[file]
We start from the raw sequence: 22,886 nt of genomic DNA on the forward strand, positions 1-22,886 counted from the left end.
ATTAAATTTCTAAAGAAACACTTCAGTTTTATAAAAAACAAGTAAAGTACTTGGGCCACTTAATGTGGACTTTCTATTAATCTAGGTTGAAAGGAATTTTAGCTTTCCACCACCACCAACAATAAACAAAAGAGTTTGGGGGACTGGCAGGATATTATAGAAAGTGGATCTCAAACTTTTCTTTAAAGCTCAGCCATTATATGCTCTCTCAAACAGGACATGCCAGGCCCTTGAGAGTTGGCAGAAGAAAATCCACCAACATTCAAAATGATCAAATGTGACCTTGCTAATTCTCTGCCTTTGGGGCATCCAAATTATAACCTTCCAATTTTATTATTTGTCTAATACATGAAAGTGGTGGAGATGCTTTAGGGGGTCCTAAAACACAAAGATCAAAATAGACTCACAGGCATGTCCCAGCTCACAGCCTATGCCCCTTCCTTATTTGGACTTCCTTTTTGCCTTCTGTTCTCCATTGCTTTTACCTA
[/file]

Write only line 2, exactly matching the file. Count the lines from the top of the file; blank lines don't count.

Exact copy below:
ATTAAATTTCTAAAGAAACACTTCAGTTTTATAAAAAACAAGTAAAGTACTTGGGCCACTTAATGTGGACTTTCTATTAATCTAGGTTGAAAGGAATTTTAGCTTTCCACCACCACCAACAATAAACAAAAGAGTTTGGGGGACTGGCAGGATATTATAGAAAGTGGATCTCAAACTTTTCTTTAAAGCTCAGCCATTATATGCTCTCTCAAACAGGACATGCCAGGCCCTTGAGAGTTGGCAGAAGAAAATCCACCAACATTCAAAATGATCAAATGTGACCTTGCTAATTCTCTGCCTTTGGGGCATCCAAATTATAACCTTCCAATTTTATTATTTGTCTAATACATGAAAGTGGTGGAGATGCTTTAGGGGGTCCTAAAACACAAAGATCAAAATAGACTCACAGGCATGTCCCAGCTCACAGCCTATGCCCCTTCCTTATTTGGACTTCCTTTTTGCCTTCTGTTCTCCATTGCTTTTACCTA